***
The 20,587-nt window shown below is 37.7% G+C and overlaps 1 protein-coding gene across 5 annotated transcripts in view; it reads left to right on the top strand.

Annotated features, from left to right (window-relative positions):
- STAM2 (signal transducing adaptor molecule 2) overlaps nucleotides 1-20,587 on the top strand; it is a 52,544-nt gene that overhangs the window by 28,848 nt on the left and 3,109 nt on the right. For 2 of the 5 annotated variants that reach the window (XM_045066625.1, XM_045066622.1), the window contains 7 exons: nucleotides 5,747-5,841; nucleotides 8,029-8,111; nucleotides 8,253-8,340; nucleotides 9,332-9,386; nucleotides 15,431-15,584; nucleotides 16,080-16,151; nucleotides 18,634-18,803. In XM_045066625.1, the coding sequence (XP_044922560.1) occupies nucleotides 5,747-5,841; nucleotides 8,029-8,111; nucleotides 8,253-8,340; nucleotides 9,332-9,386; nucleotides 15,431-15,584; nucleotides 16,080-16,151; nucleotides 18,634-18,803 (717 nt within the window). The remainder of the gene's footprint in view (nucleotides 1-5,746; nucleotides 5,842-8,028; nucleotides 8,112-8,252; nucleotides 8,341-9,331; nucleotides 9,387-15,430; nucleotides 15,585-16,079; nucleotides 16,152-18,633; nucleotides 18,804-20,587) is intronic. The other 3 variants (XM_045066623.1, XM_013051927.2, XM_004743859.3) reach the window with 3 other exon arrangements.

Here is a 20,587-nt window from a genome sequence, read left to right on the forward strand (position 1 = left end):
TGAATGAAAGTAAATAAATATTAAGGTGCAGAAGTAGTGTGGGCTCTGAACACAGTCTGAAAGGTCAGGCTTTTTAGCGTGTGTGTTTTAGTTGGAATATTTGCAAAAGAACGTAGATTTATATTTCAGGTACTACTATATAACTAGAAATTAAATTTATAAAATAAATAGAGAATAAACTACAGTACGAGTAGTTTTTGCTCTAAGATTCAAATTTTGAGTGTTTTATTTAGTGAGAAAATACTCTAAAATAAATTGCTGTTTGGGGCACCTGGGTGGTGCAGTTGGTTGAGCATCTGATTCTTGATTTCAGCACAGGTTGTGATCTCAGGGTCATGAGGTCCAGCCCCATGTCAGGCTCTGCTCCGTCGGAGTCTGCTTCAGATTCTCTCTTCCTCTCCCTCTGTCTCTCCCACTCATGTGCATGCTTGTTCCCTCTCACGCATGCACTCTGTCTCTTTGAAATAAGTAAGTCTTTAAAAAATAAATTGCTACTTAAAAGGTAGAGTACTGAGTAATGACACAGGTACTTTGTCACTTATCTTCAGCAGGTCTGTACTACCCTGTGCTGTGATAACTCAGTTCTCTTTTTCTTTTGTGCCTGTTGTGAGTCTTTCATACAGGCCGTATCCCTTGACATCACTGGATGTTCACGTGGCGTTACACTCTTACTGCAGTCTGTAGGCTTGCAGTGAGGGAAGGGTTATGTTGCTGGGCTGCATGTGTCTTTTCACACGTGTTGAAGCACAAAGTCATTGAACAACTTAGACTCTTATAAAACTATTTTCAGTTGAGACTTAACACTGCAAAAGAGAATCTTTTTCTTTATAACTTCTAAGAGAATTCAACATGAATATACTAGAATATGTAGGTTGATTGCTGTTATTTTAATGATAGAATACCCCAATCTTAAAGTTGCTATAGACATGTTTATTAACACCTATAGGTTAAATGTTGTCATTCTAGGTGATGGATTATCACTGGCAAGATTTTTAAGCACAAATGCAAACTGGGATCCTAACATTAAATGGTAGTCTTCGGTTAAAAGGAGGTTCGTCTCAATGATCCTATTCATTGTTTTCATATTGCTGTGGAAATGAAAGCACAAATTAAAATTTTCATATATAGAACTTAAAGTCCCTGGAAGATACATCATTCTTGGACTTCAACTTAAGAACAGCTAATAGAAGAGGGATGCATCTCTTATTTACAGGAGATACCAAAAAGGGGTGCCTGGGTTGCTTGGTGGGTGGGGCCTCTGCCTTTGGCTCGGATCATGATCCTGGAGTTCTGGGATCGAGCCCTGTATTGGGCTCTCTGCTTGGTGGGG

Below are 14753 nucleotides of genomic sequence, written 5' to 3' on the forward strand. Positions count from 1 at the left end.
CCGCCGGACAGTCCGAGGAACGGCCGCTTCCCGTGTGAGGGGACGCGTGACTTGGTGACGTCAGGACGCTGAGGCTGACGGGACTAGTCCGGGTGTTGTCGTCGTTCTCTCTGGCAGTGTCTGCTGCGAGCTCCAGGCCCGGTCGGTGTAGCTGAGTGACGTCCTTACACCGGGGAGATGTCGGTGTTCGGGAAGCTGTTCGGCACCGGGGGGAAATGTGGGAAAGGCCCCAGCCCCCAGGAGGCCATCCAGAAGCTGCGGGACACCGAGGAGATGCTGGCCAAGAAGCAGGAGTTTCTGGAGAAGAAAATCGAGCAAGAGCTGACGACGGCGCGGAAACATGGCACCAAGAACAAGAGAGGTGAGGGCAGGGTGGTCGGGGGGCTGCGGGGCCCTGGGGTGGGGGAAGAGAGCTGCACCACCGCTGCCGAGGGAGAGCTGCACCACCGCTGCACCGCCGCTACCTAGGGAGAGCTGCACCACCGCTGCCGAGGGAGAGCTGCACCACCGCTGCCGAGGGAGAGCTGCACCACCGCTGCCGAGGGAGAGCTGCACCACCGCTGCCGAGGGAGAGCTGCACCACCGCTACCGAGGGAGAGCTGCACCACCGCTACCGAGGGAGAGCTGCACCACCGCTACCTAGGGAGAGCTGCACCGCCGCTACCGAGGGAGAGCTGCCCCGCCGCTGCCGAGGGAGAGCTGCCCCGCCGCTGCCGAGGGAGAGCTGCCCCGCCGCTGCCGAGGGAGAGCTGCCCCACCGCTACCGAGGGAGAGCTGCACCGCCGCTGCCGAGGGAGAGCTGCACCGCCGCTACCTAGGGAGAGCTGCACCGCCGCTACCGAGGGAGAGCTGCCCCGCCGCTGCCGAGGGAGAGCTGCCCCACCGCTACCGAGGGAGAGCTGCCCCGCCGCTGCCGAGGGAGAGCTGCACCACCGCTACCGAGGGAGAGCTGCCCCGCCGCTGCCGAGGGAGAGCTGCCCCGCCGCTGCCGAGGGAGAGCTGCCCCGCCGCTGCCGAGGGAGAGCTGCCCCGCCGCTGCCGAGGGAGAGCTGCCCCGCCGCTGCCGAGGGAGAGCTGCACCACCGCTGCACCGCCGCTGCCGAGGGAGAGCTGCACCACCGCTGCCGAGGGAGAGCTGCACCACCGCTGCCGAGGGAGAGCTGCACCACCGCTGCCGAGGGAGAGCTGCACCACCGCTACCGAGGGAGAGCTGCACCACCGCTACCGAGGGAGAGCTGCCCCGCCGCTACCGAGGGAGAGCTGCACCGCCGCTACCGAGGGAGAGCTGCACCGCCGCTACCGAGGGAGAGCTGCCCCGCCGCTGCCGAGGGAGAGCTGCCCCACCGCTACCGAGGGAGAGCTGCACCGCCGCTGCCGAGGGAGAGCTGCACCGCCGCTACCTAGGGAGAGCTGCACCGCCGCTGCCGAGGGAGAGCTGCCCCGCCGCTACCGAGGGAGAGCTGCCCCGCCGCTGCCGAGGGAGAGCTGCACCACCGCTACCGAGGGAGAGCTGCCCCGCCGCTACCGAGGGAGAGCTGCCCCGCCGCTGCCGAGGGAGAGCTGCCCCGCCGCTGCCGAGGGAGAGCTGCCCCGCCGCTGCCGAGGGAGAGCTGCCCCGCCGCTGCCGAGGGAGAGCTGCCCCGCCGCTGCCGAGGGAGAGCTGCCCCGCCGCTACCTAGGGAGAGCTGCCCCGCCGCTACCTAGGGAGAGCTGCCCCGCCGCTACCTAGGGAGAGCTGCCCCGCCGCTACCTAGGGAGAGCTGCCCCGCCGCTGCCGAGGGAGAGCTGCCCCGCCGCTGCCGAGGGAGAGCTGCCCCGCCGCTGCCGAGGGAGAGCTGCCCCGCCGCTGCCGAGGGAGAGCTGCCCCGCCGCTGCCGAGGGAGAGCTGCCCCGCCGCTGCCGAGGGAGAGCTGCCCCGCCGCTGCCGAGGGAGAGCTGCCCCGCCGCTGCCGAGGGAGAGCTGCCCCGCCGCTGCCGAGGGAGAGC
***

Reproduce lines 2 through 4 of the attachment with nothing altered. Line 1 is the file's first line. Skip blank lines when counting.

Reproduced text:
Annotated features, from left to right (window-relative positions):
- STAM2 (signal transducing adaptor molecule 2) overlaps nucleotides 1-20,587 on the top strand; it is a 52,544-nt gene that overhangs the window by 28,848 nt on the left and 3,109 nt on the right. For 2 of the 5 annotated variants that reach the window (XM_045066625.1, XM_045066622.1), the window contains 7 exons: nucleotides 5,747-5,841; nucleotides 8,029-8,111; nucleotides 8,253-8,340; nucleotides 9,332-9,386; nucleotides 15,431-15,584; nucleotides 16,080-16,151; nucleotides 18,634-18,803. In XM_045066625.1, the coding sequence (XP_044922560.1) occupies nucleotides 5,747-5,841; nucleotides 8,029-8,111; nucleotides 8,253-8,340; nucleotides 9,332-9,386; nucleotides 15,431-15,584; nucleotides 16,080-16,151; nucleotides 18,634-18,803 (717 nt within the window). The remainder of the gene's footprint in view (nucleotides 1-5,746; nucleotides 5,842-8,028; nucleotides 8,112-8,252; nucleotides 8,341-9,331; nucleotides 9,387-15,430; nucleotides 15,585-16,079; nucleotides 16,152-18,633; nucleotides 18,804-20,587) is intronic. The other 3 variants (XM_045066623.1, XM_013051927.2, XM_004743859.3) reach the window with 3 other exon arrangements.

Here is a 20,587-nt window from a genome sequence, read left to right on the forward strand (position 1 = left end):